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"Topic": models, code, and papers

Deep Restricted Boltzmann Networks

Nov 15, 2016
Hengyuan Hu, Lisheng Gao, Quanbin Ma

Building a good generative model for image has long been an important topic in computer vision and machine learning. Restricted Boltzmann machine (RBM) is one of such models that is simple but powerful. However, its restricted form also has placed heavy constraints on the models representation power and scalability. Many extensions have been invented based on RBM in order to produce deeper architectures with greater power. The most famous ones among them are deep belief network, which stacks multiple layer-wise pretrained RBMs to form a hybrid model, and deep Boltzmann machine, which allows connections between hidden units to form a multi-layer structure. In this paper, we present a new method to compose RBMs to form a multi-layer network style architecture and a training method that trains all layers jointly. We call the resulted structure deep restricted Boltzmann network. We further explore the combination of convolutional RBM with the normal fully connected RBM, which is made trivial under our composition framework. Experiments show that our model can generate descent images and outperform the normal RBM significantly in terms of image quality and feature quality, without losing much efficiency for training.

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Face Alignment Across Large Poses: A 3D Solution

Nov 23, 2015
Xiangyu Zhu, Zhen Lei, Xiaoming Liu, Hailin Shi, Stan Z. Li

Face alignment, which fits a face model to an image and extracts the semantic meanings of facial pixels, has been an important topic in CV community. However, most algorithms are designed for faces in small to medium poses (below 45 degree), lacking the ability to align faces in large poses up to 90 degree. The challenges are three-fold: Firstly, the commonly used landmark-based face model assumes that all the landmarks are visible and is therefore not suitable for profile views. Secondly, the face appearance varies more dramatically across large poses, ranging from frontal view to profile view. Thirdly, labelling landmarks in large poses is extremely challenging since the invisible landmarks have to be guessed. In this paper, we propose a solution to the three problems in an new alignment framework, called 3D Dense Face Alignment (3DDFA), in which a dense 3D face model is fitted to the image via convolutional neutral network (CNN). We also propose a method to synthesize large-scale training samples in profile views to solve the third problem of data labelling. Experiments on the challenging AFLW database show that our approach achieves significant improvements over state-of-the-art methods.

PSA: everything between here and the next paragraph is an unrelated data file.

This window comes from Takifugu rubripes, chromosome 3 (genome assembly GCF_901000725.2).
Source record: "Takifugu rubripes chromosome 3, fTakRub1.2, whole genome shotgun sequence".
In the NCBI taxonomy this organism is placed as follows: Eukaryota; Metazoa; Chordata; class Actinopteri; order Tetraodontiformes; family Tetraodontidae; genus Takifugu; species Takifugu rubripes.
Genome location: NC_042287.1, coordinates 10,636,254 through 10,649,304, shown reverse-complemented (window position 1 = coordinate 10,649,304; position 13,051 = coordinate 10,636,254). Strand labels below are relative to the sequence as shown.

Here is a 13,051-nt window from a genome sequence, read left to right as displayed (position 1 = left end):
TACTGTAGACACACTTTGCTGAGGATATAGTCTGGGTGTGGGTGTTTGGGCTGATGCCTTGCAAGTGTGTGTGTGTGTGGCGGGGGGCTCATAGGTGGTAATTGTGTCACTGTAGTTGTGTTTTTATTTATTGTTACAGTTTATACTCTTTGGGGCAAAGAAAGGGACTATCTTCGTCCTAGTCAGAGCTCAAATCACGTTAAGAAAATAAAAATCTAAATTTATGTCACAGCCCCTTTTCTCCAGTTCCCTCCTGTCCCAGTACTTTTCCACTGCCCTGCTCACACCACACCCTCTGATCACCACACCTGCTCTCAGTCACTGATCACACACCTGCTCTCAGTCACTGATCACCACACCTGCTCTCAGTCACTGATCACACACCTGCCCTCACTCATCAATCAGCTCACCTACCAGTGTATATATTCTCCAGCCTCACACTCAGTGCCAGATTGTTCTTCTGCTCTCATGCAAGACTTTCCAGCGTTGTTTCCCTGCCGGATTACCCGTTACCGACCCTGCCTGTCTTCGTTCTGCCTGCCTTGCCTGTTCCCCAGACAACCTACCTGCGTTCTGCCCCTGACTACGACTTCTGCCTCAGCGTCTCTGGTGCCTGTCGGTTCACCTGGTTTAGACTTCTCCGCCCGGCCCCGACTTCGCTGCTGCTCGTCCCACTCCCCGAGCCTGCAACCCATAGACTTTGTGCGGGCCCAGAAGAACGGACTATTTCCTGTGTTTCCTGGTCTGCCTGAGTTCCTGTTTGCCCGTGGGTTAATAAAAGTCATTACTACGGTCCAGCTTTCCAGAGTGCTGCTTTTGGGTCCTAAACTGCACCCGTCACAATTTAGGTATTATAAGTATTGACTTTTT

* 11 pages, 10 figures 

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Risk Assessment Algorithms Based On Recursive Neural Networks

May 04, 2007
Alejandro Chinea Manrique De Lara, Michel Parent

The assessment of highly-risky situations at road intersections have been recently revealed as an important research topic within the context of the automotive industry. In this paper we shall introduce a novel approach to compute risk functions by using a combination of a highly non-linear processing model in conjunction with a powerful information encoding procedure. Specifically, the elements of information either static or dynamic that appear in a road intersection scene are encoded by using directed positional acyclic labeled graphs. The risk assessment problem is then reformulated in terms of an inductive learning task carried out by a recursive neural network. Recursive neural networks are connectionist models capable of solving supervised and non-supervised learning problems represented by directed ordered acyclic graphs. The potential of this novel approach is demonstrated through well predefined scenarios. The major difference of our approach compared to others is expressed by the fact of learning the structure of the risk. Furthermore, the combination of a rich information encoding procedure with a generalized model of dynamical recurrent networks permit us, as we shall demonstrate, a sophisticated processing of information that we believe as being a first step for building future advanced intersection safety systems